Should You Talk to the Police if You're Being Investigated for a Sex Crime?
I think the answer to this question is fairly obvious, and it's no. You definitely should not talk to the police. There are certain circumstances which I would call exceptions to this rule.
However, they're definitely something that your sex crime defense attorney is going to want to explore for you and help you make the decision related to not speaking to the police or speaking to the police.
Don't Make Any Statements to Police!
I can't tell you all the circumstances when you want to speak to the police or not in general, but what I can tell you is that the golden rule in sex crime defense is you do not speak to the police at all. It's much too dangerous for you to speak to the police because you could do or say something that incriminates you, even if you're innocent.
Isn't that crazy that you could be innocent of a sex crime, speak to the police and end up providing them with ammunition to use against you. One reason this is true unfortunately is because I've seen the police mischaracterize what a particular defendant tells them.
I've even seen it borne out where we have a situation where the interpreter for the police — let's say the client is a Spanish speaker — indicates that the person said something in a certain way and it's completely false information.
So, it's never a good idea to speak to the police on your own if under a criminal investigation for a sex crime in California. You should always go through a seasonal criminal defense attorney to make the decision of whether or not it's a good idea to speak to the police or not.
Incriminating Statements are Powerful Evidence
I've been doing this for a long time — 26 years — and I can tell you right now, most of the time that people speak to the police and give them a statement, it ends up being the most powerful evidence that's used against them.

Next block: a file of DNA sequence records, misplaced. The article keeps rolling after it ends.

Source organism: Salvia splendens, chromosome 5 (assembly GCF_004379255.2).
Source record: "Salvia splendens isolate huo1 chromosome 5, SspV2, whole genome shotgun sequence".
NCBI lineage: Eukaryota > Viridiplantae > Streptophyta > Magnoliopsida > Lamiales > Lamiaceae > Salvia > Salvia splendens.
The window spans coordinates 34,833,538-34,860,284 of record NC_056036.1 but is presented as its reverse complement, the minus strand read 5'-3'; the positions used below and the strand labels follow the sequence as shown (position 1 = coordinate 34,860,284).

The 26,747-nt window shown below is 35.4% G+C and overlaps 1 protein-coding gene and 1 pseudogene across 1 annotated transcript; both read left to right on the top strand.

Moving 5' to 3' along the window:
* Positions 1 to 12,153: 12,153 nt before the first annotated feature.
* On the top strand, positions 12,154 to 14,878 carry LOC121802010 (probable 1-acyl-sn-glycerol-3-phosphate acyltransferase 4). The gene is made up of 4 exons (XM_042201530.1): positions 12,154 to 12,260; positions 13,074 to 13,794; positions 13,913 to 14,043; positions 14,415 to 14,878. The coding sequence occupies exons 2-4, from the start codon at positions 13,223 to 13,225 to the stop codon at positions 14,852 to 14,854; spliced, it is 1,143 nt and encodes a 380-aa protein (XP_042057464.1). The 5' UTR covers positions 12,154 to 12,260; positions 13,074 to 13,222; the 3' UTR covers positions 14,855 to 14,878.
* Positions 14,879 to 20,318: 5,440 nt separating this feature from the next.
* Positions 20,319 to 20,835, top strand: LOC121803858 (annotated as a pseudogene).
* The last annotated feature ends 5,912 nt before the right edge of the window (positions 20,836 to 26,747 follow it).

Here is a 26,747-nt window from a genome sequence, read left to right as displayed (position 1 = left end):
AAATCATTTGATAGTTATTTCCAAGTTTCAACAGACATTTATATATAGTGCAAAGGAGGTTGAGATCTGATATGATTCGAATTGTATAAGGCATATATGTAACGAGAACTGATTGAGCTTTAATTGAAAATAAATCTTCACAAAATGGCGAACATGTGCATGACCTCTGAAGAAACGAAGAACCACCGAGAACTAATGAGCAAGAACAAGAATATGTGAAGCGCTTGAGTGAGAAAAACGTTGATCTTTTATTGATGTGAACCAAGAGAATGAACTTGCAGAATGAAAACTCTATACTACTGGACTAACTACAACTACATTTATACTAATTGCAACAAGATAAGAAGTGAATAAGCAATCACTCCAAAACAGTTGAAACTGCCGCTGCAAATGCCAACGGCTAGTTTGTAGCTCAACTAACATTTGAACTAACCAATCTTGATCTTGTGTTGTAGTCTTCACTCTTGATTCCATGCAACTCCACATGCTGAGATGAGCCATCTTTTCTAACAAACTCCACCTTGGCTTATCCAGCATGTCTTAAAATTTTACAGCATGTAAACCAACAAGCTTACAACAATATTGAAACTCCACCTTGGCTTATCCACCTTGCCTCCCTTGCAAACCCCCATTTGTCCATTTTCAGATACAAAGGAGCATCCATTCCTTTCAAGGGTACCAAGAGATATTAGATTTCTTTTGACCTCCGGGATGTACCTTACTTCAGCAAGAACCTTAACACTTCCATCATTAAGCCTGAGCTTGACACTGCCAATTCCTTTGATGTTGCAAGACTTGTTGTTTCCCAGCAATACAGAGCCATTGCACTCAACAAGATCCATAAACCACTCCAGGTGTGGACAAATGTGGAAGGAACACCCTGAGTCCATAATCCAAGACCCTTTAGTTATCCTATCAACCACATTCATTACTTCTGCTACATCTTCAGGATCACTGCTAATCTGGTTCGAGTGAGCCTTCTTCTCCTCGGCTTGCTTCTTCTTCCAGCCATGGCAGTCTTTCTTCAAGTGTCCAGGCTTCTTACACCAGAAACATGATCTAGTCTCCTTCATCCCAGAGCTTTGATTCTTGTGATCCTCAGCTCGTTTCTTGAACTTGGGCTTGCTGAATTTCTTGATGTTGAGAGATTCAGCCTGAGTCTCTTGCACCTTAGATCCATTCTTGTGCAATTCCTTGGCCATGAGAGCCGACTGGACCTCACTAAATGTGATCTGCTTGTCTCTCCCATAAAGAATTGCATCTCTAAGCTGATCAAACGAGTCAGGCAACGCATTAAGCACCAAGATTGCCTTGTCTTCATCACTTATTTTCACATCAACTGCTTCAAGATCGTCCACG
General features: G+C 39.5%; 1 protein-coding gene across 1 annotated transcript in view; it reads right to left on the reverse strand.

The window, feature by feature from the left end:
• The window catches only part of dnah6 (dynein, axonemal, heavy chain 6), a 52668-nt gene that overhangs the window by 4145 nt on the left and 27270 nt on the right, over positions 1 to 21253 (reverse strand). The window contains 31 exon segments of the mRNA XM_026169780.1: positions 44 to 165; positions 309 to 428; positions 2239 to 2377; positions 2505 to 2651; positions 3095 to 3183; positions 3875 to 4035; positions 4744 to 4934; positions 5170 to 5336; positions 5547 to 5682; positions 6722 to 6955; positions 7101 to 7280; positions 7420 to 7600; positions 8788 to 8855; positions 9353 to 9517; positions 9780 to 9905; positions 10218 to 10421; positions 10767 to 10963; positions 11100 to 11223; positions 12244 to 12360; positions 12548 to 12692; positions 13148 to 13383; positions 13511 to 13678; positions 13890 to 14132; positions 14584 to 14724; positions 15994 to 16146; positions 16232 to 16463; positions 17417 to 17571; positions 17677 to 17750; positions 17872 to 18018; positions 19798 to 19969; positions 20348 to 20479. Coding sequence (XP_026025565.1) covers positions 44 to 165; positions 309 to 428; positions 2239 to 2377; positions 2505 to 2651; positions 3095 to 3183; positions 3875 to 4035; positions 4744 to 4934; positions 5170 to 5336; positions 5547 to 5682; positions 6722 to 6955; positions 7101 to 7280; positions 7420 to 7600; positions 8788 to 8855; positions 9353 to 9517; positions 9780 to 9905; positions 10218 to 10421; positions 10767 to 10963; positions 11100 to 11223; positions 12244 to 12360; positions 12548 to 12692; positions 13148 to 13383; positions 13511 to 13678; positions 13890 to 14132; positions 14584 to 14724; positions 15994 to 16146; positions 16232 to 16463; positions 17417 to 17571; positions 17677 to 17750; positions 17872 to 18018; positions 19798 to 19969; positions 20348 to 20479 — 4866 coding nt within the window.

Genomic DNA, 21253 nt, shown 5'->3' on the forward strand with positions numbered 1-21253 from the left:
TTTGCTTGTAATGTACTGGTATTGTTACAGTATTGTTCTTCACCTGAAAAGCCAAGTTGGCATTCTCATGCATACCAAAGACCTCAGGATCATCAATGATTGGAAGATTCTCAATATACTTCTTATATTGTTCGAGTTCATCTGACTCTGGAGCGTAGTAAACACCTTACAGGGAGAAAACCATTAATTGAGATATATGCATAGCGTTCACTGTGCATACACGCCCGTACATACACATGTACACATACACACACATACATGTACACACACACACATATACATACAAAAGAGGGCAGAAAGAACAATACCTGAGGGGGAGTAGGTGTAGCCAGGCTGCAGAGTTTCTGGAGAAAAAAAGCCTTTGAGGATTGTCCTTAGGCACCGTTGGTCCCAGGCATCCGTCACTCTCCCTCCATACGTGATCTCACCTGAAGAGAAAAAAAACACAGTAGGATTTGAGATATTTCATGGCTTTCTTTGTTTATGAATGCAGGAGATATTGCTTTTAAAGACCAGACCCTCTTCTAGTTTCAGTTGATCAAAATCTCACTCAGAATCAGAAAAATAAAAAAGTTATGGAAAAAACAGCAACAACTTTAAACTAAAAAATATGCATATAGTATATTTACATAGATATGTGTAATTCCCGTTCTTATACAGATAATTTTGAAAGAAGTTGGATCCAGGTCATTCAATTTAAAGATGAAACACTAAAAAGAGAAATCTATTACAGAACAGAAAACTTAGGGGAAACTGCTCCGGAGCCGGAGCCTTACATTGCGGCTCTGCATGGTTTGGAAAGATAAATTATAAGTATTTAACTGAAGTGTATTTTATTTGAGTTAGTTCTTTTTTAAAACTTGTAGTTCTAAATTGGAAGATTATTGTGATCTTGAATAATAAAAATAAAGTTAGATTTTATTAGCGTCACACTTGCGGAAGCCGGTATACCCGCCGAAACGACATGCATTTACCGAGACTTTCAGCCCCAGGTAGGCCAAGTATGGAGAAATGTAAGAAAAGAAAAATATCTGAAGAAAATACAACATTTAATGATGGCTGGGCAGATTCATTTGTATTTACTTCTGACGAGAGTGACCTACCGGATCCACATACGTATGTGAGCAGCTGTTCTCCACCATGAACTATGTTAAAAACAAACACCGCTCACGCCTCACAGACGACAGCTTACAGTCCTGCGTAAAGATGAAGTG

Either to force a resolution of the case because they realize they've got to take a deal or when they go to trial, it's being used at the trial to prove that they're guilty.
I've had cases where the information is so powerful that the prosecutor has taken a videotape and subtitled it so that the jury can understand it because my client is a Spanish speaker and the confession was done in Spanish.
A lot of times the person makes a statement and they don't perceive that whatever it is they said was incriminating, but what they don't realize is that the police and prosecutors have certain evidence that contradicts what they said and they're smart enough to break it down.
They're going to take the statement and then take the evidence that they have and they're going to show the jury — look, he/she gave this statement, but look at the evidence that we have that shows that that statement is not true,.
Then, if it's not true about something that is an important factor or significant thing, that puts a defendant in a really bad position because it makes them look like they're not credible.
It makes them look like they're not telling them the truth about what happened. If you end up testifying in the cases and the prosecutor can effectively show the jury through questions to you that you've lied about something.
Then, depending on what your reaction is about this purported lie, it really puts you in a bad position — a position where you're not believable, and if you're not believable in a criminal case, that is fatal to your defense.
Skilled Sex Crime Lawyer in California
So, never talk to the police. It's at the top of the list of things to avoid in a California sex crime case. Always run everything through your sex crime criminal defense attorney. I've handled thousands of these cases. I know how to defend you. I know what it's going to take to get a successful result.
So, if you need help and the police are trying to talk to you or you think the police are going to come and talk to you, pick up the phone. Make the call. I stand at the ready to help you.
Hedding Law Firm are top-rated criminal defense lawyers in Los Angeles County at 16000 Ventura Blvd #1208 Encino, CA 91436. Contact our office for a free case evaluation at (213) 542-0979.